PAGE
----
While design and fashion are sometimes difficult to define and assign to an era, Art Deco is one style that is easily identifiable, whether it’s a building’s architecture, a piece of jewelry, or a decorative object.
French Art Deco as a design era is unique and different, but like many, represents an evolutionary vision of what came before it and propelled it to consumer popularity. In this case, it’s the influence of such modern-based European design movements as Art Nouveau, Avant-Garde, and Bauhaus coming out of other European countries, which all came to play and display at the 1925 Paris Exposition in what can only be considered Style Moderne fusion. The unified message was that Europe had entered into the Modern Age.
Although the definitions for these alternative modern design movements of the early 20th century have been refined by a more retro perspective, they are in their current iteration generally and popularly defined as follows: Art Nouveau – “a style of decorative art, architecture, and design prominent in western Europe and the US from about 1890 until World War I and characterized by intricate linear designs and flowing curves based on natural forms”; Avant-Garde – “a modernist term for a movement in art, culture, and politics coming out of Eastern Europe, that cuts at the vanguard of ideas both in terms of their mode of expression and the social impact that they have for everyday living”; Bauhaus – “an influential art and design movement that began in 1919 in Germany and championed a geometric, abstract style featuring little sentiment or emotion and no historical nods”; Style Moderne – “an international style of Art Deco architecture and design that emerged in the 1930s”; and Art Deco – “the predominant decorative art style of the 1920s and 1930s, characterized by precise and boldly delineated geometric shapes and strong colors and used most notably in household objects and in architecture..”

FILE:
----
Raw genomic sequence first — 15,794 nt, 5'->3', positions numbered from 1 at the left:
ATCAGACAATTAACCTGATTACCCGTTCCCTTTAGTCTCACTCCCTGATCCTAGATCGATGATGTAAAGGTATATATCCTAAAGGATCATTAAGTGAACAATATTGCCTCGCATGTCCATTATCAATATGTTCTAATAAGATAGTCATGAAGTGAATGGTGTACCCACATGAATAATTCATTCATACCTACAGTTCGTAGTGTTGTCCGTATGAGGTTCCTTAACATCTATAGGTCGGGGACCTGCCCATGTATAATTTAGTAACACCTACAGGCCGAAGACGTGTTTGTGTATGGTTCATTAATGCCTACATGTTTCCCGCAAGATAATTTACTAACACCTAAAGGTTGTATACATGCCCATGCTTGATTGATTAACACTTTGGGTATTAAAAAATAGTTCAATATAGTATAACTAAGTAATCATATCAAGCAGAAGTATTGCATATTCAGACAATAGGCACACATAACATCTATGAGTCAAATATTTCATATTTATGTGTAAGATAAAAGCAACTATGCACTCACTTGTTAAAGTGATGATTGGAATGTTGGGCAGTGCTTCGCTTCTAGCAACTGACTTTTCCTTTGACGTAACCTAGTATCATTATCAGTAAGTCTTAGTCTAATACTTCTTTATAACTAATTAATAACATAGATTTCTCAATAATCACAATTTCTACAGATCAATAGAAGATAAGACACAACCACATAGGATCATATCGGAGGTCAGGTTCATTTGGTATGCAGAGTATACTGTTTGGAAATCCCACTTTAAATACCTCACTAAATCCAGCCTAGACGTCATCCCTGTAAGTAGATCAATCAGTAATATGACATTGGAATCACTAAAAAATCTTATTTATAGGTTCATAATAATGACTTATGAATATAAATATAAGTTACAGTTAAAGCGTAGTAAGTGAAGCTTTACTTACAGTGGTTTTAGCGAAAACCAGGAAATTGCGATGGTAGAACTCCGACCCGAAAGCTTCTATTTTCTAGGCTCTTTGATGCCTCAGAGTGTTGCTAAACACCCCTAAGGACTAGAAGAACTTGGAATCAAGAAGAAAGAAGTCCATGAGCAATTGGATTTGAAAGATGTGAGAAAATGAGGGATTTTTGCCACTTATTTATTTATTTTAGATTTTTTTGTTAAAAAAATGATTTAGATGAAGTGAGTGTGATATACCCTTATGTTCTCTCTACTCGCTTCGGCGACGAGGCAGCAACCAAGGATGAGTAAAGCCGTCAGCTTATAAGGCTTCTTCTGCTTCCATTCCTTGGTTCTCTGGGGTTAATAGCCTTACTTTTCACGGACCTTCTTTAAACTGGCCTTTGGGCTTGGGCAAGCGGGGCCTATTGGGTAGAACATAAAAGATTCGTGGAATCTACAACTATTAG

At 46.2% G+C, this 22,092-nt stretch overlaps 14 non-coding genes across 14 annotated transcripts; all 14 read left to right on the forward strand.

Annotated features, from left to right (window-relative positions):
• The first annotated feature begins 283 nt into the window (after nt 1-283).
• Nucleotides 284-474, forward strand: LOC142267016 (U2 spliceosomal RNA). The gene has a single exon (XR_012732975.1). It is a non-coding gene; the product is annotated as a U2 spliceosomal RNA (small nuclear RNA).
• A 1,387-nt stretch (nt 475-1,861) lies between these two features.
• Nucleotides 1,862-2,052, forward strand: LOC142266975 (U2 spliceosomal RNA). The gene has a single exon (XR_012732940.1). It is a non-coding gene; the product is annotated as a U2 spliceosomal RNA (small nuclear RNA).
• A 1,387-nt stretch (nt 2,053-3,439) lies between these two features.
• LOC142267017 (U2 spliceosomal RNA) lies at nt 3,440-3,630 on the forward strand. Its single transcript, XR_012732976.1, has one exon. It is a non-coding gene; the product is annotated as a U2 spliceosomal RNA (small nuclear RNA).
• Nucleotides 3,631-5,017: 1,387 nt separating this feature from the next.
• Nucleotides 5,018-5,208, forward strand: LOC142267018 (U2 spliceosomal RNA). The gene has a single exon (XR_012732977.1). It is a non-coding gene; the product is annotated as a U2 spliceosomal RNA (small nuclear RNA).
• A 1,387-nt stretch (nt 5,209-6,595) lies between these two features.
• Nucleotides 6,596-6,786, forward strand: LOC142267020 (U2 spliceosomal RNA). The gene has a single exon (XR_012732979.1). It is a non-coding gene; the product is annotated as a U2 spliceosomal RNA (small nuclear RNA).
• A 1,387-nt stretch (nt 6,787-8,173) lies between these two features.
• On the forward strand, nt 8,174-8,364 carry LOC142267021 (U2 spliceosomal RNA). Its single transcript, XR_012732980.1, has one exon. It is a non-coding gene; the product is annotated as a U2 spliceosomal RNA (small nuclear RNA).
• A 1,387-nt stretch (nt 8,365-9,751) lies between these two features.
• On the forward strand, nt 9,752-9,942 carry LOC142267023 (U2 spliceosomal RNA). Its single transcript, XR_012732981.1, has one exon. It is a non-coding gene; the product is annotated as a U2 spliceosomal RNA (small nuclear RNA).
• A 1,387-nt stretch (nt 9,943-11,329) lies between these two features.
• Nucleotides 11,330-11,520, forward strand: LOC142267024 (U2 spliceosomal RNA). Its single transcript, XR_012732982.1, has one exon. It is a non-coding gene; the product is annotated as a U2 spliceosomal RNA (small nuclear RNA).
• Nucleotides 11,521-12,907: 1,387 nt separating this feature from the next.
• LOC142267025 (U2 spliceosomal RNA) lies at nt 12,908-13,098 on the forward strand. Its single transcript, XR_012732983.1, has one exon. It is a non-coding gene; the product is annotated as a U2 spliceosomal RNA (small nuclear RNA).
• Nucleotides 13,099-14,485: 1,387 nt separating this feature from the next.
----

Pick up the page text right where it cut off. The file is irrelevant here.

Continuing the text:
The Paris Exposition, as you will read in our feature story “1925 Exposition: Art Deco on the World Stage” on page XX, was about post-war France wanting to emerge on the world stage as the arbiter of taste and fashion with its Art Deco interpretation of Style Moderne, an umbrella catchall for a modern design aesthetic sweeping Europe that embraced the future rather than venerating the past in form, function, and materials. The intent of the fair was to show the world a bolder, more modern interpretation of design as fashion using man-made materials in creative and functional ways. Although the Art Deco aesthetic was already popular in France by 1925, the Exposition was the first time it would be introduced to an international audience.